The Great Graph Database Debate: Relational can't do everything

Steve Channell

Re: YAQL is not the solution

Back in the day… Chris Date argued that the relational model should focus on domains rather than columns in table, but IBM liked the idea that rows were easier to migrate from ISAM records.. SQL != Relational… doesn’t have to be that way..

The assertion “relation can’t do everything” is nonsense because a graph triple is a tuple and a tuple is a row. The real difference is that Neo4J adds properties to graph nodes, which are segments in a network/hierarchical model and related tables in a SQL relational model.

The performance difference is not primarily graph properties, but time series: If you want to plot daily balance of a mortgage account (for linier regression to close), a time-series database will infer daily balances for all the days that don’t go up with interest or down with repayments – relational and graph databases require joins to a calendar.

There are lots of cases where normalised relational models are inefficient, but rather than pouring your data in Neo4J Java database, you can instead use a column store or xml/json/blob column in an existing db and take advantage of parallel query honed over decades in C/C++ databases

Microsoft's AI Bing also factually wrong, fabricated text during launch demo

Steve Channell

Death of advertising

The key point that LLM AI is only as a good as the training data is highlighted because they are inferring information from the data provided. Fixing the data will have profound consequences.

The origin of "Brand" was to not a marketing or advertising concept, but a proxy for historical information and treatment for livestock. Brand marketing has expanded to include the feeling that Coca-Cola is a sports drink, and Guinness is a mineral supplement.

If you classify training data by {authoritative, feelings, views, speculation}, you change the investment driver for "Branding" from advertising to qualitative research. An AI-Search that answers "what's the best sports drink" with "water" dilutes the point of advertising Coca-Cola.. "the real thing" feeling will never trump health studies into the causes of obesity. If your business model is financed by advertising (the case with Google), AI-search is a threat.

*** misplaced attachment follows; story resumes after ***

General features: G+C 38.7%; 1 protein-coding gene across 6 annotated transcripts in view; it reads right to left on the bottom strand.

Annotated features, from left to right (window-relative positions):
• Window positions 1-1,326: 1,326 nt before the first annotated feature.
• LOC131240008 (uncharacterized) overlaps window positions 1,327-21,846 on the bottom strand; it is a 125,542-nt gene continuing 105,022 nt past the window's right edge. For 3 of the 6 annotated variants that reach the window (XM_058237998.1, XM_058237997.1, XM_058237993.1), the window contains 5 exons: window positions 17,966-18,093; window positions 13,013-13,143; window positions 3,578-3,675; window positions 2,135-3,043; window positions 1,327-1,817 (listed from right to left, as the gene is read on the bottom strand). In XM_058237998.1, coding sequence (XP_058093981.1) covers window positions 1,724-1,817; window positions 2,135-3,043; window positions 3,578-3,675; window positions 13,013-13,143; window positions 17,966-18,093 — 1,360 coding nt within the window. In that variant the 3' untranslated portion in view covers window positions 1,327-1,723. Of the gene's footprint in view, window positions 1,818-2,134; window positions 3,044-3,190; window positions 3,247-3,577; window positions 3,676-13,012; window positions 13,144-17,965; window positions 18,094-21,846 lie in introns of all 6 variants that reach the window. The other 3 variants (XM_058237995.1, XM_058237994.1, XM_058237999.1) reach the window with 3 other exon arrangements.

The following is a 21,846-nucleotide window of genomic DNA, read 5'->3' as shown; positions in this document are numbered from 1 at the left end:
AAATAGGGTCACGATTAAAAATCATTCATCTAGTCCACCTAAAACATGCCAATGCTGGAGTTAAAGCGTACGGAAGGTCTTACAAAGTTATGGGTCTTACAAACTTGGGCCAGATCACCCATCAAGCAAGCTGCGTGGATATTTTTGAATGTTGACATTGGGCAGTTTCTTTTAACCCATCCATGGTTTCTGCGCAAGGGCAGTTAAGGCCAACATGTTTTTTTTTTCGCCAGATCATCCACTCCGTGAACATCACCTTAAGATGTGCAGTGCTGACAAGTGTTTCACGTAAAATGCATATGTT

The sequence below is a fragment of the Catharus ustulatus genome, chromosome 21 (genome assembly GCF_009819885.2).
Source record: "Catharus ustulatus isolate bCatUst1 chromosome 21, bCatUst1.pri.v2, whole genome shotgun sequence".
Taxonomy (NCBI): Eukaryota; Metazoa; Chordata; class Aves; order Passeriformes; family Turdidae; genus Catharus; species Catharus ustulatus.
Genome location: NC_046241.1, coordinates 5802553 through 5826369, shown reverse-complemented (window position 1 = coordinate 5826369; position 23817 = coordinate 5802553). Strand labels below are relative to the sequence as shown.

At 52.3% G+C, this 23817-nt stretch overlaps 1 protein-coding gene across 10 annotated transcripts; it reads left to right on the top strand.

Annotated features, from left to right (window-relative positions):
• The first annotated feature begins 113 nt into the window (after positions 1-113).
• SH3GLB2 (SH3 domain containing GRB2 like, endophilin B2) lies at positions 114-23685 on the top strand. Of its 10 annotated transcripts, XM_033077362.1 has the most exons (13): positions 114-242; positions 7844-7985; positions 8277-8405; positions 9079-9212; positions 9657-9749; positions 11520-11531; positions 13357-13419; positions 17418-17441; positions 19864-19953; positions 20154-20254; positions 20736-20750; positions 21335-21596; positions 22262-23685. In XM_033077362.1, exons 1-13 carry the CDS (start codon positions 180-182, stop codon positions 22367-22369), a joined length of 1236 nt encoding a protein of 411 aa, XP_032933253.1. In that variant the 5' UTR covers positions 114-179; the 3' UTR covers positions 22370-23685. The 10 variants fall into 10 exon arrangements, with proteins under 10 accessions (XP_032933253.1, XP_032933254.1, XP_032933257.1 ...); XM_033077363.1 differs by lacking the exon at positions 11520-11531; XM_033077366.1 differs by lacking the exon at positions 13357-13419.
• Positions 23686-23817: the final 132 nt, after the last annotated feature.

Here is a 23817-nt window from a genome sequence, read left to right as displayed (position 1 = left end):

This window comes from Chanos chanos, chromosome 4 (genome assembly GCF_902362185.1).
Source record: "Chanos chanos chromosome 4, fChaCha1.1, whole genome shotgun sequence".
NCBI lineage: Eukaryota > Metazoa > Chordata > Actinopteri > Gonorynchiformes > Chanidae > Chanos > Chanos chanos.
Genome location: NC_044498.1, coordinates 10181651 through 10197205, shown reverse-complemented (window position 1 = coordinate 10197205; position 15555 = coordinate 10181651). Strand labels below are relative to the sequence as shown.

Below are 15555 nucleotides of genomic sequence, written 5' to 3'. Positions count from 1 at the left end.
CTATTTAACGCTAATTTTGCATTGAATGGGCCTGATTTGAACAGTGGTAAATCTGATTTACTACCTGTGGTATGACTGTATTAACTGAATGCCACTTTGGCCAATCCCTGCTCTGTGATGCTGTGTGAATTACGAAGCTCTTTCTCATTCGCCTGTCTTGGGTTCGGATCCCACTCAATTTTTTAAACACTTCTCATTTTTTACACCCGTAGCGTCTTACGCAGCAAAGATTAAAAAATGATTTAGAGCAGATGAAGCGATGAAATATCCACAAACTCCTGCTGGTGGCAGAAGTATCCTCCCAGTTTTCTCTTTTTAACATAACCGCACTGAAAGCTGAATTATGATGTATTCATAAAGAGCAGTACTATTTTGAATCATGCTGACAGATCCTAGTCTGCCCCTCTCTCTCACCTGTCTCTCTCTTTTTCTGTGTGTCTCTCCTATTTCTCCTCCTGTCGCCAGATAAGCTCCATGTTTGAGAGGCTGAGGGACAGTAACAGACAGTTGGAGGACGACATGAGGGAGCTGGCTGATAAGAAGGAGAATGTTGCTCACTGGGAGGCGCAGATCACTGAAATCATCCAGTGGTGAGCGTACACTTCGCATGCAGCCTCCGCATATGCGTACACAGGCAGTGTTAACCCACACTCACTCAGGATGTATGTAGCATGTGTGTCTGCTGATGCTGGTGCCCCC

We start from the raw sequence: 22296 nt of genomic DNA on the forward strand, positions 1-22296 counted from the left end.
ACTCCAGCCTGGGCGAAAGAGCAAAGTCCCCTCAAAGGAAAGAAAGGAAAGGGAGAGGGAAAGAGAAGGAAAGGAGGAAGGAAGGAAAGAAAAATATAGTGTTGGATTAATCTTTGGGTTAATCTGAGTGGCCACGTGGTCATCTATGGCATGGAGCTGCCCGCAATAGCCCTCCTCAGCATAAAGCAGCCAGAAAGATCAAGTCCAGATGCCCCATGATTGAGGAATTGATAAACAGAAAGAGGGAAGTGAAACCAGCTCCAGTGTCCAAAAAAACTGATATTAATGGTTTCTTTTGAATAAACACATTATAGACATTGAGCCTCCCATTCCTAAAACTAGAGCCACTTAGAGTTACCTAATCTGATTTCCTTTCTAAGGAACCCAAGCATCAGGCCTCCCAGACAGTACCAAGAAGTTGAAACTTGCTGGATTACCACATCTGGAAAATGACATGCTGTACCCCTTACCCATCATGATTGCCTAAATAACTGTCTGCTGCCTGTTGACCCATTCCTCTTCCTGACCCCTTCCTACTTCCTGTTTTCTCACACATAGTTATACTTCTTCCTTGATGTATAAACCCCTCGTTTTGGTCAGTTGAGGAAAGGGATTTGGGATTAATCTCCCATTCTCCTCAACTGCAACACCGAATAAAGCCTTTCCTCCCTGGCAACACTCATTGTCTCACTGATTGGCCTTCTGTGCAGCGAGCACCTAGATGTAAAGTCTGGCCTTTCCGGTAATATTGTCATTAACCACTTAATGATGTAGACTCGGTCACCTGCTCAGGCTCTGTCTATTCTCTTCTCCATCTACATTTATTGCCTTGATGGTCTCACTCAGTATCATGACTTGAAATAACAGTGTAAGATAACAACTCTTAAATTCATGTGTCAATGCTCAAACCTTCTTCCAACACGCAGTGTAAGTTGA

C: Everyone's favourite programming language isn't a programming language

Steve Channell

It's not C it's linkage conventions

Every "foreign function interface" from Rust to Haskel and everything in between has to use "extern C" calling conventions (other than z/os), and pass values via the stack, the called function has little more than an obligation to respect the immutability of parameters and exception handling protocols.

strictly speaking, most "extern C" calling conventions are stdcall (Pascal) rather than cdecl (C calling with variable number of parameters). fastcall and thiscall are C++ extensions that pass some parameters by register.

The exclusion is microkernel operating systems that convert stack frames and exceptions to messages. The problem here is that the microkernel OS {Windows NT, Darwin, MkLinux, Redox-OS, etc} (hybrid kernels with OS services in ring-0) haven't stopped exploits, despite runtime cost - it's the lack of immutability in application code rather than calling convention that causes most exploits.

If we re-write the OS in Rust like Redox-OS and applications in Rust or managed languages, the problem goes away - they shouldn't bitch about C when it's not the problem PASCAL is.

Samsung slaps processing-in-memory chips onto GPUs for first-of-its-kind supercomputer

Steve Channell

Let's do the time warp again

When you look into the details of this, you find a reference the SYCL, the Kronos C++ technology for the development of GPU kernels that can be executed on CPU or GPU.

When the quantity of data is large, but a significant proportion would be filtered using relatively simple criteria it starts to make sense to filter in the memory device. Not fundamentally dissimilar to ICL CAFS, which forty years ago applied the concept to file storage to offload searches to storage devices.

The CAFS concept is the basis of Oracle Exadata and Microsoft Parallel Data Warehouse. This technology could lead to some very very fast open-source databases